Updated at 23:19,25-10-2016

UN: Belarus exports to Sudan Su-25 and S-8

05-03-2013, 15:07
UN: Belarus exports to Sudan Su-25 and S-8

Sudan breached UN sanctions by using warplanes and rockets bought from Belarus in the Darfur conflict.

AFP reported about it according to UN experts who have called for a tightened embargo.

With the war now a decade old, UN sanctions report outlined how the conflict has intensified with government air attacks on Darfur villages, rebels opening military camps in neighboring South Sudan and intelligence agents torturing opposition students with acid.

The panel said it had "observed the use by the Sudanese air force of a new weapons system, S-8 air-to-ground rockets" bought from Belarus.

It had also seen Su-25 fighter jets bought from Belarus in 2008 and Mi-24 attack helicopters purchased from Russia after the 2005 sanctions were imposed at Darfur airports. The panel said it was investigating the possible use of an Iranian armoured personnel carrier.

Sudan faces a barrage of international sanctions over its military campaign in the western region which erupted in 2003 when indigenous tribes launched an uprising against the Arab-dominated Khartoum government.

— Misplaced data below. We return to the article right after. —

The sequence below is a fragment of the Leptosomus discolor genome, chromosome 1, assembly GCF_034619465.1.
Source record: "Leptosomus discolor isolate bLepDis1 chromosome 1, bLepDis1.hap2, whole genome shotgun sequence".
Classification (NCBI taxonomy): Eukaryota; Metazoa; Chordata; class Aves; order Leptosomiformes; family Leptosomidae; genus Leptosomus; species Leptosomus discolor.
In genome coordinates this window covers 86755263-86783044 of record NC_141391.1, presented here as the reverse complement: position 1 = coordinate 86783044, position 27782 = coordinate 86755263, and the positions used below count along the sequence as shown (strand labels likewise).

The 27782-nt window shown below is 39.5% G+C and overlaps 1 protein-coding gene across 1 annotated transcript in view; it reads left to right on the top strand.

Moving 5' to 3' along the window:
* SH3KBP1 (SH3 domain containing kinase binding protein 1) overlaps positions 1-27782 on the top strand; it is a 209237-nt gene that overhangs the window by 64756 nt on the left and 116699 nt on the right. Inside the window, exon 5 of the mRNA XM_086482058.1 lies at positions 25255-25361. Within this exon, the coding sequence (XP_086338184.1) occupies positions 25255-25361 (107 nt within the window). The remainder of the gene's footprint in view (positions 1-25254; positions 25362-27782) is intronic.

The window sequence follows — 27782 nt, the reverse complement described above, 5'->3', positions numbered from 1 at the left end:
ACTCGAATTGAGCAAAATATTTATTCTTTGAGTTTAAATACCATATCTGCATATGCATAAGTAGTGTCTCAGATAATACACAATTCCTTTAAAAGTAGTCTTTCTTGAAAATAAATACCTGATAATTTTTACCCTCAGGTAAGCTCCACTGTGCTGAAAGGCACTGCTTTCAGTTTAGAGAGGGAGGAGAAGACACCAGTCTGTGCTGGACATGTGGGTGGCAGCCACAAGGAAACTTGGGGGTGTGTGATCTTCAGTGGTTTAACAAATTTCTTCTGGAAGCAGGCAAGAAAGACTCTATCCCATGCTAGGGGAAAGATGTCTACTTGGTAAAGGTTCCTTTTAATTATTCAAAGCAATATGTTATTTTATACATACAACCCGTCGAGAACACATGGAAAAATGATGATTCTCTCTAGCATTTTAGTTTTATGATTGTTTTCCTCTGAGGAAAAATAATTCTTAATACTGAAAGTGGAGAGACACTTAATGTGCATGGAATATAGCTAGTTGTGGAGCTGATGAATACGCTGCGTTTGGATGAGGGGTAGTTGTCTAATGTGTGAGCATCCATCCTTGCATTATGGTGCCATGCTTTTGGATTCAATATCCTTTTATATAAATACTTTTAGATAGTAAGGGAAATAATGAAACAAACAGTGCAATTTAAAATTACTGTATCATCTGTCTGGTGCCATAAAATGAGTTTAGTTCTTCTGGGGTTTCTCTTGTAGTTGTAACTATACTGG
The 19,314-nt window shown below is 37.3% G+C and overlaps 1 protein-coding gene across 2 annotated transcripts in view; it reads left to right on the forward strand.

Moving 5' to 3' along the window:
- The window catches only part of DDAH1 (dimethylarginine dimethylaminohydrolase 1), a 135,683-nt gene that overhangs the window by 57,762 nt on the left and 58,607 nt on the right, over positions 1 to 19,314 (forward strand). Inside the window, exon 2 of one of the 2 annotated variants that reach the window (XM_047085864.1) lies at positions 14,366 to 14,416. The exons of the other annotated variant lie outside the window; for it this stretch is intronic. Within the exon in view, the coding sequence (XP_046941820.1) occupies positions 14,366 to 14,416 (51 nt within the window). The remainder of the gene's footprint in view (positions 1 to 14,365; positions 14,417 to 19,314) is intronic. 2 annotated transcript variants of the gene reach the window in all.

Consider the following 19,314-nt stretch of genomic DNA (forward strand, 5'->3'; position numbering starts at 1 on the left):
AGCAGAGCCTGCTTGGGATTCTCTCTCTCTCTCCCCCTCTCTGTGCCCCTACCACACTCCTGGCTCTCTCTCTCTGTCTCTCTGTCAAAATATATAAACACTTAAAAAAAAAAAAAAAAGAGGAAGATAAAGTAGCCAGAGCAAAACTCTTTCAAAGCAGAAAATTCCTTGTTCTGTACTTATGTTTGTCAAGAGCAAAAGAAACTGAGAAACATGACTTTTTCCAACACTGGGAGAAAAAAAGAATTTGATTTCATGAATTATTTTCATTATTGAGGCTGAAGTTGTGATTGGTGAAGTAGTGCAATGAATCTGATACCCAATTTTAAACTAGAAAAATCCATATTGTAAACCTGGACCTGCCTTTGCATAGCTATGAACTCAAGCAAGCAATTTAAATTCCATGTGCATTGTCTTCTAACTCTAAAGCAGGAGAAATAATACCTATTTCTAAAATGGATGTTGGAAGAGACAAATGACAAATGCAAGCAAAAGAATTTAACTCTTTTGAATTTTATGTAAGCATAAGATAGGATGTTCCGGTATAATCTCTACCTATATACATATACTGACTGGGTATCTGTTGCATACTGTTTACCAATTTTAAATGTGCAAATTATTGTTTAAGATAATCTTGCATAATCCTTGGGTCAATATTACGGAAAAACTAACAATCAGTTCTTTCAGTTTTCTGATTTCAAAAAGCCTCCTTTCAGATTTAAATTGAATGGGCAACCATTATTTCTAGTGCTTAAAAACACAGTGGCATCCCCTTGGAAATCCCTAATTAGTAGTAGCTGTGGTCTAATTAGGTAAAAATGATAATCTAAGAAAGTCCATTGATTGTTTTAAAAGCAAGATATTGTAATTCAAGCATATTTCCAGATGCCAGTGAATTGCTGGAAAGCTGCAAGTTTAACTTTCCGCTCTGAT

President Omar al-Bashir has been charged with genocide and war crimes by the International Criminal Court. The UN Security Council first imposed an arms embargo against Darfur, but not the rest of Sudan in 2004. This was tightened in 2005.

The sanctions panel said Sudan has violated Security Council resolution 1591 and breached sales accords by using arms purchased since 2005 and "by aerial bombardments and intimidating flights inside Darfur."

The government said the aircraft were to guard troop convoys and called the allegations of air strikes on civilians "simply propaganda by opposition groups and their supporters."

The panel said there were "numerous sites of both verified and unverified aerial bombardments" in the Jebel Marra region of north Darfur.

"These strikes last a few hours, but continue for between one and three days, and are later followed by troops of men in khaki uniforms in trucks and on horses or camels, who enter villages and commit violations of international humanitarian law," said the report.

UN experts said the Security Council should force countries which sell arms to Khartoum to install an "electronic tracking system" to make sure they are not used in Darfur. The exporters should be required to carry out a "physical verification" of the use of the warplanes and weapons.